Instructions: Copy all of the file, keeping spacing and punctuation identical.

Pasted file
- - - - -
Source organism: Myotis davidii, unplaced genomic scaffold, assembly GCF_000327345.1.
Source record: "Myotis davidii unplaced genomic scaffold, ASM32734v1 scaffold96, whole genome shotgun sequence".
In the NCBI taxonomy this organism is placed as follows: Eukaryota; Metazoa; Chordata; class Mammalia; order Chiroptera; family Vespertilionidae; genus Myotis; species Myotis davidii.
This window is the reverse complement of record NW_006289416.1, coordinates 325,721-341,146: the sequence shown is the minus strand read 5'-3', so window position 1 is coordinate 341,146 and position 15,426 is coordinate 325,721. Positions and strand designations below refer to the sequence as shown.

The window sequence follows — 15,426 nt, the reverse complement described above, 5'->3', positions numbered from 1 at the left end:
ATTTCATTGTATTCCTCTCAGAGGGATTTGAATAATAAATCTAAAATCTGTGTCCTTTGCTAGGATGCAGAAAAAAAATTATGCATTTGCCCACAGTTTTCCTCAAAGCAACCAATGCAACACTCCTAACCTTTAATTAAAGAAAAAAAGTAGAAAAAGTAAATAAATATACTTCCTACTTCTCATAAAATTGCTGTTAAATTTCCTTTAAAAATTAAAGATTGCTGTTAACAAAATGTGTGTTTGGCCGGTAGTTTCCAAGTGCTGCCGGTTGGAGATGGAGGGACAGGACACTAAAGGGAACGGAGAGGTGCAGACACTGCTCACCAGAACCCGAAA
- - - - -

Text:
Source organism: Myotis davidii, unplaced genomic scaffold, assembly GCF_000327345.1.
Source record: "Myotis davidii unplaced genomic scaffold, ASM32734v1 scaffold96, whole genome shotgun sequence".
In the NCBI taxonomy this organism is placed as follows: Eukaryota; Metazoa; Chordata; class Mammalia; order Chiroptera; family Vespertilionidae; genus Myotis; species Myotis davidii.
This window is the reverse complement of record NW_006289416.1, coordinates 325,721-341,146: the sequence shown is the minus strand read 5'-3', so window position 1 is coordinate 341,146 and position 15,426 is coordinate 325,721. Positions and strand designations below refer to the sequence as shown.

The window sequence follows — 15,426 nt, the reverse complement described above, 5'->3', positions numbered from 1 at the left end:
ATTTCATTGTATTCCTCTCAGAGGGATTTGAATAATAAATCTAAAATCTGTGTCCTTTGCTAGGATGCAGAAAAAAAATTATGCATTTGCCCACAGTTTTCCTCAAAGCAACCAATGCAACACTCCTAACCTTTAATTAAAGAAAAAAAGTAGAAAAAGTAAATAAATATACTTCCTACTTCTCATAAAATTGCTGTTAAATTTCCTTTAAAAATTAAAGATTGCTGTTAACAAAATGTGTGTTTGGCCGGTAGTTTCCAAGTGCTGCCGGTTGGAGATGGAGGGACAGGACACTAAAGGGAACGGAGAGGTGCAGACACTGCTCACCAGAACCCGAAA